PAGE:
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Subject: Brass time capsule

Brass time capsule

From: Janet Reinhold <futurepkg>
Date: Thursday, October 29, 1998
Clint Fountain <cfountain [at] mail__dos__state__fl__us> writes

>The Museum of Florida History has recently come into possession of a
>box made of sheet brass, 17 5/8" X 17" X 1", which bears a plaque...
>...
>The problem: how to open the box with zero probability of damage to
>the contents, and with minimal damage to the container and its
>coating.

For our stainless steel time capsules, we grind the welds off
*manually*.  It is a long and arduous process (especially for new
stainless steel of the thickness we use, which is about 1/8").  We
had to do this for the City of Ontario (CA) capsule.  We were able
to salvage the bottom shell, but had to make a new top for it.  The
edges of the shell had to be filed down, too. While this is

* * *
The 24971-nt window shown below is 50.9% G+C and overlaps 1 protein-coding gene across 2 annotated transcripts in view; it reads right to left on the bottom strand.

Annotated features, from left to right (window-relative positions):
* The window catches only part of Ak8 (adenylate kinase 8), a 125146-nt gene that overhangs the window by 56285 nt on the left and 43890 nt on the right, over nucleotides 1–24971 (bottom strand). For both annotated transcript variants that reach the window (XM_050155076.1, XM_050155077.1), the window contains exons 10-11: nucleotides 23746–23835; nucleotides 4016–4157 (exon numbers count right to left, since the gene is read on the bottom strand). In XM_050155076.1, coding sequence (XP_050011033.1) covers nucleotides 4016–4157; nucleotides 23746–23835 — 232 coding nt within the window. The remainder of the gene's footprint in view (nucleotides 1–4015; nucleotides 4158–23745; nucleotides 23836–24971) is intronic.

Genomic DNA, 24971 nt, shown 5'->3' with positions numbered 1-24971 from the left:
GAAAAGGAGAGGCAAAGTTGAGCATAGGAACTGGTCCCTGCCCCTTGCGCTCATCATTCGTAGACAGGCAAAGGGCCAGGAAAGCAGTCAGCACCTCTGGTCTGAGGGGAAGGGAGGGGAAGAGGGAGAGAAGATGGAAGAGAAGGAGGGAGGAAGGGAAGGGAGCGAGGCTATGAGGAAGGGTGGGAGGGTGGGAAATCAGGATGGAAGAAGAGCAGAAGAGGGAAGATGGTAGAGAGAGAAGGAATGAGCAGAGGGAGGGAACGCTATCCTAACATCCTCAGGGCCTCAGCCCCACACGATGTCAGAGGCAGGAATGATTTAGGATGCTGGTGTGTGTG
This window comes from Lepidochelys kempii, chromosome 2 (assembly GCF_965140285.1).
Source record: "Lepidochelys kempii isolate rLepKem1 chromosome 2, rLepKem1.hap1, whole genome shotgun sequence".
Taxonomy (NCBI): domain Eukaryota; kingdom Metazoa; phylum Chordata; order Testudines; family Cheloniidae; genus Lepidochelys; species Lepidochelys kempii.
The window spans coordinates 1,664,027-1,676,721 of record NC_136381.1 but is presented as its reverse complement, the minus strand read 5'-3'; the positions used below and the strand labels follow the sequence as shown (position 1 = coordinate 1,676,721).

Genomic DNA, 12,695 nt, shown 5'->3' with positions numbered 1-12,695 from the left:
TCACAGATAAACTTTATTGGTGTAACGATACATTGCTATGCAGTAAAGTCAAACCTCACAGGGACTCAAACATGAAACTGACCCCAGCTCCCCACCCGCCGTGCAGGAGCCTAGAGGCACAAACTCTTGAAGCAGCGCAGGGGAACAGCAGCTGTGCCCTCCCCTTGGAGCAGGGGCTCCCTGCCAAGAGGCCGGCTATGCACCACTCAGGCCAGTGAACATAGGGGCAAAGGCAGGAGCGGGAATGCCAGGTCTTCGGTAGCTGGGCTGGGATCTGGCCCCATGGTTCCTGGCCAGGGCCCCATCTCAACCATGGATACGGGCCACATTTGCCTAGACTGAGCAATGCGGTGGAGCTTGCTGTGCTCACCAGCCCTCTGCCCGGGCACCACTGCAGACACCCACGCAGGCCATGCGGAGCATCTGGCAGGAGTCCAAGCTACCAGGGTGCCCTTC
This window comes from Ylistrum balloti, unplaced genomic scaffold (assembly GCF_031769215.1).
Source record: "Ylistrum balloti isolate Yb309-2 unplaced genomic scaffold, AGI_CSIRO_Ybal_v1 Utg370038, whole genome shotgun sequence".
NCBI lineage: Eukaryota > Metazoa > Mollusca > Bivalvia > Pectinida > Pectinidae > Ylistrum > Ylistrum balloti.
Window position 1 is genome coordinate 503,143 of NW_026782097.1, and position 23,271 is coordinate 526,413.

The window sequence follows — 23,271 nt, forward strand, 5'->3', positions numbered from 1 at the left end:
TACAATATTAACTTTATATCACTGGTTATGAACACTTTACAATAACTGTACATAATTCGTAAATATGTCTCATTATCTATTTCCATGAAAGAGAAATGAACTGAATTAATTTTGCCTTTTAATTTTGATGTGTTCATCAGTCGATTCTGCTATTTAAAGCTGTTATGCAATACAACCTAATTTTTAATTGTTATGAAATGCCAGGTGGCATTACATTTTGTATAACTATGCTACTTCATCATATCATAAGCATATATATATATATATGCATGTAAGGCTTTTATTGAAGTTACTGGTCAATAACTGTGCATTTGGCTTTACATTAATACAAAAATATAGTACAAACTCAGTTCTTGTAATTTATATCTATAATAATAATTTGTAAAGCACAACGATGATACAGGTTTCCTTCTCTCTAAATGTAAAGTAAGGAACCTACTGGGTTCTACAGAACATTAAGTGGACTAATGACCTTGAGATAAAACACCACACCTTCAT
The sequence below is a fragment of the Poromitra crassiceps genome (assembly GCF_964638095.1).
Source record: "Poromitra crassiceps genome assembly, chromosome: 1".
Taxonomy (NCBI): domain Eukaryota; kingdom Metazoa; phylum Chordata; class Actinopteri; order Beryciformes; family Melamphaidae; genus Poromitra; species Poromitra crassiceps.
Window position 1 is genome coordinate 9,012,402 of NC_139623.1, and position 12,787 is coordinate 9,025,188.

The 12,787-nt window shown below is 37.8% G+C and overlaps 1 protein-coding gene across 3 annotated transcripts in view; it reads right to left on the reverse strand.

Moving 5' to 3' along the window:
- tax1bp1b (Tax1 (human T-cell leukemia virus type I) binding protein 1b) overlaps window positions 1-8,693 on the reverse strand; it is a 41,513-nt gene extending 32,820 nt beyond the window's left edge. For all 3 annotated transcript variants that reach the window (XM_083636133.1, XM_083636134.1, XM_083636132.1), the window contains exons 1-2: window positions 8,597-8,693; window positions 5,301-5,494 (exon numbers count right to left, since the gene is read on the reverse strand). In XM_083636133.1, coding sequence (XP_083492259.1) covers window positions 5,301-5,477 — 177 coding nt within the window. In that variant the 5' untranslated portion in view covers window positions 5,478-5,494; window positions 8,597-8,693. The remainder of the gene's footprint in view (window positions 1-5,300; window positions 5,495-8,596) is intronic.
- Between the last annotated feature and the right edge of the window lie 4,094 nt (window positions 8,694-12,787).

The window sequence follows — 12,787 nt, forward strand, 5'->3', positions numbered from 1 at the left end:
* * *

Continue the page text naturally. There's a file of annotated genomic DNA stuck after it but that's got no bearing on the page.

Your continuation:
expensive (time-wise), no heat is used other than that manually
generated.

As you grind the welds, some of the filings will inevitably fall
into the container.  For my capsules, this is not much of a problem,
since I use proper archival enclosures & boxes, but one needs to be
aware of the dusting, etc.

This may not help you much with the brass, and we are discussing
this now. I will let you know if we find anything that is more
helpful.

Janet Reinhold
Future Packaging & Preservation
1580 W San Bernardino Rd, Unit C
Covina CA 91722-3457
626-966-1955

                                  ***
                  Conservation DistList Instance 12:40
                 Distributed: Monday, November 2, 1998
                       Message Id: cdl-12-40-008
                                  ***
Received on Thursday, 29 October, 1998

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